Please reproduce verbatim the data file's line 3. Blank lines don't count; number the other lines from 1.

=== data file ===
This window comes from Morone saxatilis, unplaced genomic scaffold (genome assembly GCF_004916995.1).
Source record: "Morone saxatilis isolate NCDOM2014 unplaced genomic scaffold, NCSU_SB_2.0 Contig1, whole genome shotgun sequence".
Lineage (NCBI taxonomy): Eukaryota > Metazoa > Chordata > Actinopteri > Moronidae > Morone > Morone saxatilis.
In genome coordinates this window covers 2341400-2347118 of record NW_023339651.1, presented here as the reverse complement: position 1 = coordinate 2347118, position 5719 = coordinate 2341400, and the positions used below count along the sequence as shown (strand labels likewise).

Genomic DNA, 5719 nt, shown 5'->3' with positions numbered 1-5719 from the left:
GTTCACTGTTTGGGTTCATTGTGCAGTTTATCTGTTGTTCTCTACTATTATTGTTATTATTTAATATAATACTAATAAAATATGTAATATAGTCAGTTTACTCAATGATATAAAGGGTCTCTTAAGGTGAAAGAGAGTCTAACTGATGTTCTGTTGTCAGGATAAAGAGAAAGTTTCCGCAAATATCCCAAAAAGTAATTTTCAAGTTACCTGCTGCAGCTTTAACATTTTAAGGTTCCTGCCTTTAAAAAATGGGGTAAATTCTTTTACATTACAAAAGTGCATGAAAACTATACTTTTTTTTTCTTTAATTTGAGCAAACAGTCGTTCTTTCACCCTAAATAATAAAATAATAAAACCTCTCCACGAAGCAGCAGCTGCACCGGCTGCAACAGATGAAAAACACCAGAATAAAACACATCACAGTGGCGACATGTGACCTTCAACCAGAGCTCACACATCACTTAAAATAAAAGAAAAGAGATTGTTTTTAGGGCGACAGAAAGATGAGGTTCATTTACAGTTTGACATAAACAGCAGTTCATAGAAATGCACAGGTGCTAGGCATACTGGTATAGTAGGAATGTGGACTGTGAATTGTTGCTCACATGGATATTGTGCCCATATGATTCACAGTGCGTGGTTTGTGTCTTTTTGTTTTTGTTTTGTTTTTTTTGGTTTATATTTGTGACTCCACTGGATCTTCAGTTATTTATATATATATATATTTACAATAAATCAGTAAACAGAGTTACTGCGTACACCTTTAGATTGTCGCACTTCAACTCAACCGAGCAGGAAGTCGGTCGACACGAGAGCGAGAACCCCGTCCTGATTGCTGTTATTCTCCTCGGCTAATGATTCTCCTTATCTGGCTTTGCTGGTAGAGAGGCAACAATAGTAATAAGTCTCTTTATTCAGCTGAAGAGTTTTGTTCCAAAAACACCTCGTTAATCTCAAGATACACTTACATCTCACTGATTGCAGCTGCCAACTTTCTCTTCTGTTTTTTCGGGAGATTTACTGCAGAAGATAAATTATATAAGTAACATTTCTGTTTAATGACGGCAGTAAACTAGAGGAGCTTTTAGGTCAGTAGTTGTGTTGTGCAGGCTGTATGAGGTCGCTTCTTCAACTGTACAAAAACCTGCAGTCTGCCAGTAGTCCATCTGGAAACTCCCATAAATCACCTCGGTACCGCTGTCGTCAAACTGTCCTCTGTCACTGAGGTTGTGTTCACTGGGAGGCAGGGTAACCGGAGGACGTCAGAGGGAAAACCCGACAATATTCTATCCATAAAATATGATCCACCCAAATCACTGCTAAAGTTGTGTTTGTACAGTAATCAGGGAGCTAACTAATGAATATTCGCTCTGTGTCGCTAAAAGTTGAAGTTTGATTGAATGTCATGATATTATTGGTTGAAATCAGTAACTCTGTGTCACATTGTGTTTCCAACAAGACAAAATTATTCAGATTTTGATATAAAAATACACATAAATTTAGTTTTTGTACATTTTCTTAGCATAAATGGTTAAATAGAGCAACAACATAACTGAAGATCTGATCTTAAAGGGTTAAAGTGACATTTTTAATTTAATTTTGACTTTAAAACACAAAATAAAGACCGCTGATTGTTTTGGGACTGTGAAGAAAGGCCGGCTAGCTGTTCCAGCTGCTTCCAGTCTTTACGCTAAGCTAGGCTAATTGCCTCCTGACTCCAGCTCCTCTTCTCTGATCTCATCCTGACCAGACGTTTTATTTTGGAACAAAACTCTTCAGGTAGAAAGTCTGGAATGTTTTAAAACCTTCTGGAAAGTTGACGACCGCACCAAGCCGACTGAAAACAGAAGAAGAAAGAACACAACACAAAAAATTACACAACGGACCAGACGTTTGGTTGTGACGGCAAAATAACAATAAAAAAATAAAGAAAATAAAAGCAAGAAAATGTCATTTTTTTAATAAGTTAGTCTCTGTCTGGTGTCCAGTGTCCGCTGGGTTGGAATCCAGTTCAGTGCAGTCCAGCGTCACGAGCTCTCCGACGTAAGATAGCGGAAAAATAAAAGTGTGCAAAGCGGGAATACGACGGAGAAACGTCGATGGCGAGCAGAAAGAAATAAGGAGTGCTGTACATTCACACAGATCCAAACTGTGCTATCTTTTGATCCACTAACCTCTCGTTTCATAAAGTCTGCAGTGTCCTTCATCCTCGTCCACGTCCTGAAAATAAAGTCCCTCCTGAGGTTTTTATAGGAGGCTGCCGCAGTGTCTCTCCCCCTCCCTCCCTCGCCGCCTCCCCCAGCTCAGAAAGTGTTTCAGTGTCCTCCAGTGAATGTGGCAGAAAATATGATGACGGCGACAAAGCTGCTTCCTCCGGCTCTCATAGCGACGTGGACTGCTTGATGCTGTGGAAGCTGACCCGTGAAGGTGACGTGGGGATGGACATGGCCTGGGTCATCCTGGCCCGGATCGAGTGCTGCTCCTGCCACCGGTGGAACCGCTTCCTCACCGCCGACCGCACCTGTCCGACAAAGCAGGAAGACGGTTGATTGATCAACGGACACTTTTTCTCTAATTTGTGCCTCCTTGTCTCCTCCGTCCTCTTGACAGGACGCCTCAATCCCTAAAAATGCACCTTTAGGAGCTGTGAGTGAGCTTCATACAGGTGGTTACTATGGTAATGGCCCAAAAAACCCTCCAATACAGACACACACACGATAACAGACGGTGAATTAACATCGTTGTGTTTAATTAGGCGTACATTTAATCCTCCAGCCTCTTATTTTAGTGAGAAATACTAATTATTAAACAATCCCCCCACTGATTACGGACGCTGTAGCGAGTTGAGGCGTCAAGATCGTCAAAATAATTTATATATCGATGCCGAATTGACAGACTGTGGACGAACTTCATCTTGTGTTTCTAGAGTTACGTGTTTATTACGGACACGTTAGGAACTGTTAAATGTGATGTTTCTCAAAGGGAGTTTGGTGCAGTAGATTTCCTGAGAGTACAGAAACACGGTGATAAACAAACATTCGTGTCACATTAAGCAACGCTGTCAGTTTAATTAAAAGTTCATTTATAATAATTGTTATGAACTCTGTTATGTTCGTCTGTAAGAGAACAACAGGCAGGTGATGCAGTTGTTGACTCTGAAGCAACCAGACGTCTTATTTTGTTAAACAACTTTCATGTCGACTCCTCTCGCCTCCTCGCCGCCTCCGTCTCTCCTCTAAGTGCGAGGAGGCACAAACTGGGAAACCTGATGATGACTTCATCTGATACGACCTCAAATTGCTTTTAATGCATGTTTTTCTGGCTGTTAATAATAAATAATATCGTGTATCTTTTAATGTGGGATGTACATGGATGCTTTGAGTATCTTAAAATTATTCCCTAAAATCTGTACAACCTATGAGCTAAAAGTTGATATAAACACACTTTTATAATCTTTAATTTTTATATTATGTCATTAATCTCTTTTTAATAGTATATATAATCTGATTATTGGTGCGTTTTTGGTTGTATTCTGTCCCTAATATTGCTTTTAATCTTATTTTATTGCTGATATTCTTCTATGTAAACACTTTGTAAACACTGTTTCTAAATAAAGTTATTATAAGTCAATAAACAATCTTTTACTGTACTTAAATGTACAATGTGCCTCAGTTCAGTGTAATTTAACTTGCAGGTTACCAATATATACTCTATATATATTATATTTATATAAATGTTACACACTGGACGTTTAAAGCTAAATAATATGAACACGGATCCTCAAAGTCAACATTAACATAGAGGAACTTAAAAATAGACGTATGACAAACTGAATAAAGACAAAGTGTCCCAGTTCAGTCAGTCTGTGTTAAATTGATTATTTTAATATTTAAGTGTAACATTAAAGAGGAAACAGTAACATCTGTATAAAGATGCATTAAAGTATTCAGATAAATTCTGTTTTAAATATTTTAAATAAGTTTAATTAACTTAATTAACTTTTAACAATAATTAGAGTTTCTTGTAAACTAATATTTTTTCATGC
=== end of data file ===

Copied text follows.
Lineage (NCBI taxonomy): Eukaryota > Metazoa > Chordata > Actinopteri > Moronidae > Morone > Morone saxatilis.